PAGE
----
Gibberish is a generic term in English for talking that sounds like speech, but carries no actual meaning. This meaning has also been extended to meaningless text or gobbledygook. The common theme in gibberish statements is a lack of literal sense, which can be described as a presence of nonsense. Gibberish should not be confused with literary nonsense such as that used in the poem "Jabberwocky" by Lewis Carroll.
The term was first seen in English in the early 16th century.
One etymology asserts it is derived from the root of the Irish word gob or gab (mouth), which the same source asserts is the root of jabber, gibber and gobble. The word may derive from the word "jabber" ("to talk nonsense"), with the "-ish" suffix to signify a language.
Another etymology links it directly to the Irish term Geab ar ais (pron. g'ab er'ash), gab ar ais (pron. gab er'ash), back talk, backward chat; fig. back-slanged speech. Gab (gaelic), n., to chat or talk a lot. Geab (pron. g'ab) n., chat. (Donegal.) Geabaire, n., a chatterer or blabberer. Ar ais (pron. er ash), back; backwards. However, this Irish etymology was suggested by Daniel Cassidy, whose work has been widely criticised by reputable linguists and scholars. The terms geab and geabaire are certainly Irish words, but the phrase geab ar ais does not exist, and the word gibberish exists as a loan-word in Irish as gibiris, defined by Ó Dónaill as "Gibberish. Gibiris chainte - unintelligible speech". (Ó Dónaill, Foclóir Gaeilge-Béarla, 630). Thus like many of Cassidy's derivations, this proposed explanation appears quite improbable.
Another theory is that the word comes from the name of the famous 8th-century Islamic alchemist Jābir ibn Hayyān, whose name was Latinized as "Geber", thus the term "gibberish" arose as a reference to the incomprehensible technical jargon often used by Jabir and other alchemists who followed.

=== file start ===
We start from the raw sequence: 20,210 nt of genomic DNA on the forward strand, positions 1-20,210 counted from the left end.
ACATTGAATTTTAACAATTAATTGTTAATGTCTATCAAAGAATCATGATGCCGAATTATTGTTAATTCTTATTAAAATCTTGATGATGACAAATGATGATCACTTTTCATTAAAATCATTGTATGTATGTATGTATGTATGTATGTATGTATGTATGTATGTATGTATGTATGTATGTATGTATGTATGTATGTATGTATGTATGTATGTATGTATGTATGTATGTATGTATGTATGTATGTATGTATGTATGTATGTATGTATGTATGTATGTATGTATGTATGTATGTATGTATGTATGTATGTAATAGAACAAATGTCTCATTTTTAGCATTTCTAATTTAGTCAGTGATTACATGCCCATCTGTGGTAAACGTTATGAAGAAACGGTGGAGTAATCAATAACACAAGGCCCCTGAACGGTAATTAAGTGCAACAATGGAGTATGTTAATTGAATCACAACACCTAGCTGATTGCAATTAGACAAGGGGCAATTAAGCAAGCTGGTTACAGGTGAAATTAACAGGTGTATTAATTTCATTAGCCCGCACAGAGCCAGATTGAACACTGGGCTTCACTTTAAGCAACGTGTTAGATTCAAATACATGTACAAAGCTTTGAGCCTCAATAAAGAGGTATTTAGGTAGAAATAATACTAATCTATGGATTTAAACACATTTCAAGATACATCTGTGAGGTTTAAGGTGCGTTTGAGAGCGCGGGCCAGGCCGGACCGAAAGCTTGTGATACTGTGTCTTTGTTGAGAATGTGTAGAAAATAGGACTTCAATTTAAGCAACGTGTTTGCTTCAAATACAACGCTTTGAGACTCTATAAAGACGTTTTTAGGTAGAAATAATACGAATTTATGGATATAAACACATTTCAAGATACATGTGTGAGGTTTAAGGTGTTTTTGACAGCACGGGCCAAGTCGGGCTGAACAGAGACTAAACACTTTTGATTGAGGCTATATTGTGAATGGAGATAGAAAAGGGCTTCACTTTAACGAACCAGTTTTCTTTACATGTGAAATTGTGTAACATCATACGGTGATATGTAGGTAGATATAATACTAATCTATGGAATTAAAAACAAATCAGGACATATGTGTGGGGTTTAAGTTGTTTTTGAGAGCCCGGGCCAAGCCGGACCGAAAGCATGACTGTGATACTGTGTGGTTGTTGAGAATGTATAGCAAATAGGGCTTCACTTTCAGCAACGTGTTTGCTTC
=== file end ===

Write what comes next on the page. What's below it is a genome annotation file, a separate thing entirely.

Some speculative accounts attribute the word's origin to the language of the Rock of Gibraltar, Llanito, which is a form of Spanish heavily mixed with English. However, the word first appears well before England acquired Gibraltar in 1713.
Utilizing Gibberish whilst acting can be used as an exercise in performance art education. Another usage of Gibberish is as part of Osho's Gibberish meditation which has been derived from an old Sufi practice.
- Chantrell, Glynnis (2002). The Oxford Dictionary of Word Histories. Oxford: Oxford University Press. p. 231. ISBN 0-19-863121-9.
- Makay, Charles A Glossary of Obscure Words and Phrases in the Writings of Shakespeare and His Contemporaries, pp. 183-184, S. Low, Marston, Searle, and Rivington, 1887
- Cassidy, Daniel. "A Dictionary of Irish-American Vernacular" in How the Irish Invented Slang: The Secret Language of the Crossroads; Counterpunch and AK Press 2007, pp. 155-156; ISBN 978-1-904859-60-4
- Seaborg, Glenn T. (March 1980). "Our heritage of the elements". Metallurgical and Materials Transactions B (Springer Boston) 11 (1): 5–19.
- Spolin, Viola (1999). Improvisation for the Theater: a Handbook of Teaching and Directing Techniques (3rd ed.). Evanston, Ill.: Northwestern University Press. ISBN 0810140098.
- Gibberish and Let-Go, last visited November 22, 2013.
- "A Systematic Examination of Gibberish in a Multilingual Schizophrenic Patient". J. P. S. Robertson. Language and Speech, Vol. 2, No. 1, 1-8 (1959). doi:10.1177/002383095900200102
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